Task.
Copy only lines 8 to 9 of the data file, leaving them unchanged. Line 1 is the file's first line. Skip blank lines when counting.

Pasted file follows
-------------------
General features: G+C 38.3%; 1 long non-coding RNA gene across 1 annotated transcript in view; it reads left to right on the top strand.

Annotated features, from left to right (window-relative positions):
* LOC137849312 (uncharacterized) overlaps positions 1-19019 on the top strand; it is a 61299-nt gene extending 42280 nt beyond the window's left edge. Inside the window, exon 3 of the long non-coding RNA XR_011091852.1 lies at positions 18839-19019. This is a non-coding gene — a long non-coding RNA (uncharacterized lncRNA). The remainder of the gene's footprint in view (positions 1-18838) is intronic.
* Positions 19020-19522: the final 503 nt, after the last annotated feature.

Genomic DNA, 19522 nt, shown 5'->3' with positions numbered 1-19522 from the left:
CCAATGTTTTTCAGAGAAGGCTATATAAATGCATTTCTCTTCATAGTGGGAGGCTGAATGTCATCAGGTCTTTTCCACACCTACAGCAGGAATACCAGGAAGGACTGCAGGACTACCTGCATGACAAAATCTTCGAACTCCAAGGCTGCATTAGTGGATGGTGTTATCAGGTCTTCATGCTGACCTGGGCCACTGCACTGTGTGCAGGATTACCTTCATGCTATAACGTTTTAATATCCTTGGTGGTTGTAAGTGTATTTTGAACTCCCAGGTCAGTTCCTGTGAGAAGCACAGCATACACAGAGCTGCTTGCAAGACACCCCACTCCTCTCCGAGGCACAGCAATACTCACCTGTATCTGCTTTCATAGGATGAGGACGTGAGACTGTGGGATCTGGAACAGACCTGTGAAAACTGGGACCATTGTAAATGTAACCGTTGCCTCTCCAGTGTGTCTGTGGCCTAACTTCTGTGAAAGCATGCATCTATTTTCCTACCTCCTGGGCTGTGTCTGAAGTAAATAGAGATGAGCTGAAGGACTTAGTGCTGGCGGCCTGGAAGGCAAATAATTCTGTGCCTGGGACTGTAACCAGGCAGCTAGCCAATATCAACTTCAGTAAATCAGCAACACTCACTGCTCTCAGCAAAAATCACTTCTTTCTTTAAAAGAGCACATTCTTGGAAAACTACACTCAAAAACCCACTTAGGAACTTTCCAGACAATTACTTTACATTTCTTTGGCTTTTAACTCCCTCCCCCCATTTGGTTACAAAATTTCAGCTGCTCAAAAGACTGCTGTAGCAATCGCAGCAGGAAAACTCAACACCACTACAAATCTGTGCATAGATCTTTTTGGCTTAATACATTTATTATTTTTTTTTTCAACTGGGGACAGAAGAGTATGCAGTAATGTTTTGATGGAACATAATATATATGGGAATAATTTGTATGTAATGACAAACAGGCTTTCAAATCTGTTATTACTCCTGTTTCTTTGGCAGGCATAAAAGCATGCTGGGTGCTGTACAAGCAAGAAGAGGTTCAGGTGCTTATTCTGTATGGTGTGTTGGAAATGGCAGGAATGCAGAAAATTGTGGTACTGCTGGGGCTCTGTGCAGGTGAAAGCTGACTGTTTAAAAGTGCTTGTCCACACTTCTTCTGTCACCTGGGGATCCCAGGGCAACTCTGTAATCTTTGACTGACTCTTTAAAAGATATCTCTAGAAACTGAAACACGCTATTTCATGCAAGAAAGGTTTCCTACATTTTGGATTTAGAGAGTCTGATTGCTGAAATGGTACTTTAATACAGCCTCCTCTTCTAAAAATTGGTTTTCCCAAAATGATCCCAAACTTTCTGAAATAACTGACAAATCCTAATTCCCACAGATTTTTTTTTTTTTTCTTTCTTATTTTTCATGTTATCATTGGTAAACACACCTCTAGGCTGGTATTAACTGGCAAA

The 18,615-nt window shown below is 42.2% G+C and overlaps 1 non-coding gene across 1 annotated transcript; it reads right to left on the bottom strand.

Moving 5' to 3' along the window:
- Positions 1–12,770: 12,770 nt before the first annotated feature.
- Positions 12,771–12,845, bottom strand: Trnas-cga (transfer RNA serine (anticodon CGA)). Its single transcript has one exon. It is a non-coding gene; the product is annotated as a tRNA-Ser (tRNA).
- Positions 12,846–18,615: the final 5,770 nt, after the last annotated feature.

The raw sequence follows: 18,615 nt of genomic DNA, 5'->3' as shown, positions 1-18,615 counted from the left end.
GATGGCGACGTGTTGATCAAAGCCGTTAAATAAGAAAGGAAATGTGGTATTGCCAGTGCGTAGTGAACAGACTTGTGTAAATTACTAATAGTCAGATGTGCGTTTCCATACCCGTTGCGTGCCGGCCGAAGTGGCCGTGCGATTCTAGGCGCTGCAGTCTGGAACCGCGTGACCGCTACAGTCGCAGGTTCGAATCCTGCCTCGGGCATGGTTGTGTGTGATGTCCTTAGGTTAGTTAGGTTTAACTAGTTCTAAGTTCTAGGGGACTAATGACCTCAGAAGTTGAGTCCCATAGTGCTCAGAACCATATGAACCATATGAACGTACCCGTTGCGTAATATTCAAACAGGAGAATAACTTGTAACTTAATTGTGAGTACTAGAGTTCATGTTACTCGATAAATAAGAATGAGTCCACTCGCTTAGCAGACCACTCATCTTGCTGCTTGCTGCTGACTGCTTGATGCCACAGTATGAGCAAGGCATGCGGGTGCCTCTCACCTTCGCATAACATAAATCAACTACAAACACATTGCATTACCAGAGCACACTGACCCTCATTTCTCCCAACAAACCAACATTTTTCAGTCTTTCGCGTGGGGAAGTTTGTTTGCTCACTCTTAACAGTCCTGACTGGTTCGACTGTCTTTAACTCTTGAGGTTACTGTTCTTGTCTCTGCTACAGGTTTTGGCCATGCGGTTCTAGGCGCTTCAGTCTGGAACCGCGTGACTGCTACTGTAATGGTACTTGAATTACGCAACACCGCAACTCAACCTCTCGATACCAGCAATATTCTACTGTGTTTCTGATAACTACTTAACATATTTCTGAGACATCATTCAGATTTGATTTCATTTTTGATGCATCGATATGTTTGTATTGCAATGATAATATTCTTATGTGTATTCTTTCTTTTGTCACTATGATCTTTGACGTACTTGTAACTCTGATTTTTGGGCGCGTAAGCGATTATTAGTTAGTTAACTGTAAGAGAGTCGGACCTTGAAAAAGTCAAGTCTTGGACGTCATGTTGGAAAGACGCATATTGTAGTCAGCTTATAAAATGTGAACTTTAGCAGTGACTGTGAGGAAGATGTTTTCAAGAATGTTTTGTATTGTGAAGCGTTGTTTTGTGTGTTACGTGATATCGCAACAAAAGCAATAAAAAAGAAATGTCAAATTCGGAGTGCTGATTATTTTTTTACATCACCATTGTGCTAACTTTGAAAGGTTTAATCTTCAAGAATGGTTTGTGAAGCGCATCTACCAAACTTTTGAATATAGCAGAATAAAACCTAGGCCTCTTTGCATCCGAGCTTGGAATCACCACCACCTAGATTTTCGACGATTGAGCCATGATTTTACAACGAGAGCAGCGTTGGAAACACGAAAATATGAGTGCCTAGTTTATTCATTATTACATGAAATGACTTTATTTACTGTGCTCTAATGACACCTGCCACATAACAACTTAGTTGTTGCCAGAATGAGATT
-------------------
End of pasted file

Moving 5' to 3' along the window:
- Positions 1–12,770: 12,770 nt before the first annotated feature.